The appellee was indicted for one count of theft by receiving stolen property and four counts of forgery in the first degree based on a series of transactions which occurred at a Sears store in Savannah. That indictment was, however, nolle prossed; and he thereafter brought the present action against the Sears Company and the security manager of the Savannah store seeking damages for malicious prosecution. The case is before us on interlocutory appeal from the denial of a defense motion for summary judgment.
The security manager had observed the appellee and a female companion using personal checks belonging to the appellee's wife to make a series of purchases in the store. On each occasion, the companion would give the cashier a Sears charge card for identification purposes, along with a worn traffic ticket offered in lieu of a driver's license. After storing the items thus acquired in a station wagon parked outside the store, the couple re-entered the building and proceeded to the electronics department, where they sought to purchase a VCR and a camcorder in the same manner. The security manager confronted them at this point, asked to see their identification, and was shown the Sears card and the traffic ticket. He then went to the telephone to call for a "Comp-U-Check approval." As he was dialing, he was informed by the cashier that the couple was running down the escalator, whereupon he pursued the appellee and apprehended him. The police arrived soon thereafter and took both him and his companion into custody.
In his affidavit submitted in support of the motion for summary judgment, the security manager stated that his actions were not motivated by any malice or ill will toward the appellee and averred that he had acted "in good faith and under an honest belief that the [appellee] had committed the crimes for which he was charged and subsequently indicted." The appellants also submitted in support of their motion for summary judgment an affidavit from the district attorney's chief assistant explaining that the reason the charges against the appellee had been nolle prossed was "because [he] had been convicted of other charges and was sentenced to life imprisonment."
In opposition to the motion for summary judgment, the appellee submitted his own affidavit averring that he had told the security manager at the time of his arrest that the checks belonged to his wife and that she had given him permission to use them. He further averred that he had urged the security manager to contact his wife to verify this but that the security manager had refused to do so. In an unsworn 'statement of material facts" which he contended were in dispute, the appellee explained that the reason he had left the electronics department when the manager picked up the telephone was because he thought the manager was calling his (the appellee's) wife, whom he did not want to know he was shopping with another woman. He further explained that he believed the manager would discontinue the call if he departed the scene. Held:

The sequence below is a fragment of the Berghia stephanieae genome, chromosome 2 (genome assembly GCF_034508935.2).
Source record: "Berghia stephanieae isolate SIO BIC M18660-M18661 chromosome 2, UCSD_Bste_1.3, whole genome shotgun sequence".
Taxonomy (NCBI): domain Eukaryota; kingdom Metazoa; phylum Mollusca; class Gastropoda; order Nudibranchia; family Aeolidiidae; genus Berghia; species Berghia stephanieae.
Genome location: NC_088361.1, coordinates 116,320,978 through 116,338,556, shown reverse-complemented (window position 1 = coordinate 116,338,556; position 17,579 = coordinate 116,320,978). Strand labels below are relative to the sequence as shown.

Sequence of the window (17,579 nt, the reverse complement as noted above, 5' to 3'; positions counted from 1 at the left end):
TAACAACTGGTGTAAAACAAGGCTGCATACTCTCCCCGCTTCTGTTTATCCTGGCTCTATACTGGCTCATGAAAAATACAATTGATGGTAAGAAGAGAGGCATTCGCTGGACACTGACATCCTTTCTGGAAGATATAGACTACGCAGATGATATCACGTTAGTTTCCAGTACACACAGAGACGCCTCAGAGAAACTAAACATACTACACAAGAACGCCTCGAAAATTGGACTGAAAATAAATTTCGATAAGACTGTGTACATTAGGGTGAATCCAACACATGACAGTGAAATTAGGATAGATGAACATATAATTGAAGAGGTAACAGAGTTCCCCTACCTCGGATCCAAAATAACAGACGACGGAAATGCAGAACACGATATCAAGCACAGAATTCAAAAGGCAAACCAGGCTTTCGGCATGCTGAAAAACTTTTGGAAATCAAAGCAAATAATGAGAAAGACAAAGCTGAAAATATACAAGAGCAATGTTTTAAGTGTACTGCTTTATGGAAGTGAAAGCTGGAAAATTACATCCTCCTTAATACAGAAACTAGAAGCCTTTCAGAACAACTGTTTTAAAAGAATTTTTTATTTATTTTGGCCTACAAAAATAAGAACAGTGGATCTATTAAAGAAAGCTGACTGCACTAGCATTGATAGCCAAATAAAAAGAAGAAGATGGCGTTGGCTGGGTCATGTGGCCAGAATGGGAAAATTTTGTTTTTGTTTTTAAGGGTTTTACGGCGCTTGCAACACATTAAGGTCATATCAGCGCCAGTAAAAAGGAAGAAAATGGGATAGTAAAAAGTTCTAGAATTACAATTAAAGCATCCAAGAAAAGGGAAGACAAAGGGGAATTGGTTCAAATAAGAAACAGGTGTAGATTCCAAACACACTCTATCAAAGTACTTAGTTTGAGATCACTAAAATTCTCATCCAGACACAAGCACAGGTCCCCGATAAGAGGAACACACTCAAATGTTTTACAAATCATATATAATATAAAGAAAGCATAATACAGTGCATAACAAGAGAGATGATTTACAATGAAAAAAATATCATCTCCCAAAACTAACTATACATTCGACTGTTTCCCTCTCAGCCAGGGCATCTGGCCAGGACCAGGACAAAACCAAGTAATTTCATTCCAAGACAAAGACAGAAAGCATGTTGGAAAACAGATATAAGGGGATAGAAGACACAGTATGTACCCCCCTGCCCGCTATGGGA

The averments set forth in the security manager's affidavit are amply sufficient to establish that he had reasonable cause to believe the appellee had committed the criminal offenses for which he was ultimately indicted. Furthermore, "[t]he grand jury's return of the indictment against the plaintiff is prima facie but not conclusive evidence that probable cause existed for the prosecution." Hill v. Trend Carpet, 154 Ga. App. 446 (268 SE2d 682) (1980)
. Thus, the burden shifted to the appellee to come forward with specific facts tending to show that probable cause did not exist for his arrest and that the charges against him were instead motivated by malice. See generally Booker v. Eddins, 183 Ga. App. 449
, 451-2 (359 SE2d 211
) (1987). We do not believe the appellee's wholly unsubstantiated assertion that his wife had given him permission to use her checks was sufficient, under the circumstances, to meet that burden. Accordingly, we hold that the trial court erred in denying the appellants' motion for summary judgment.
Gary N. Weddington, pro se.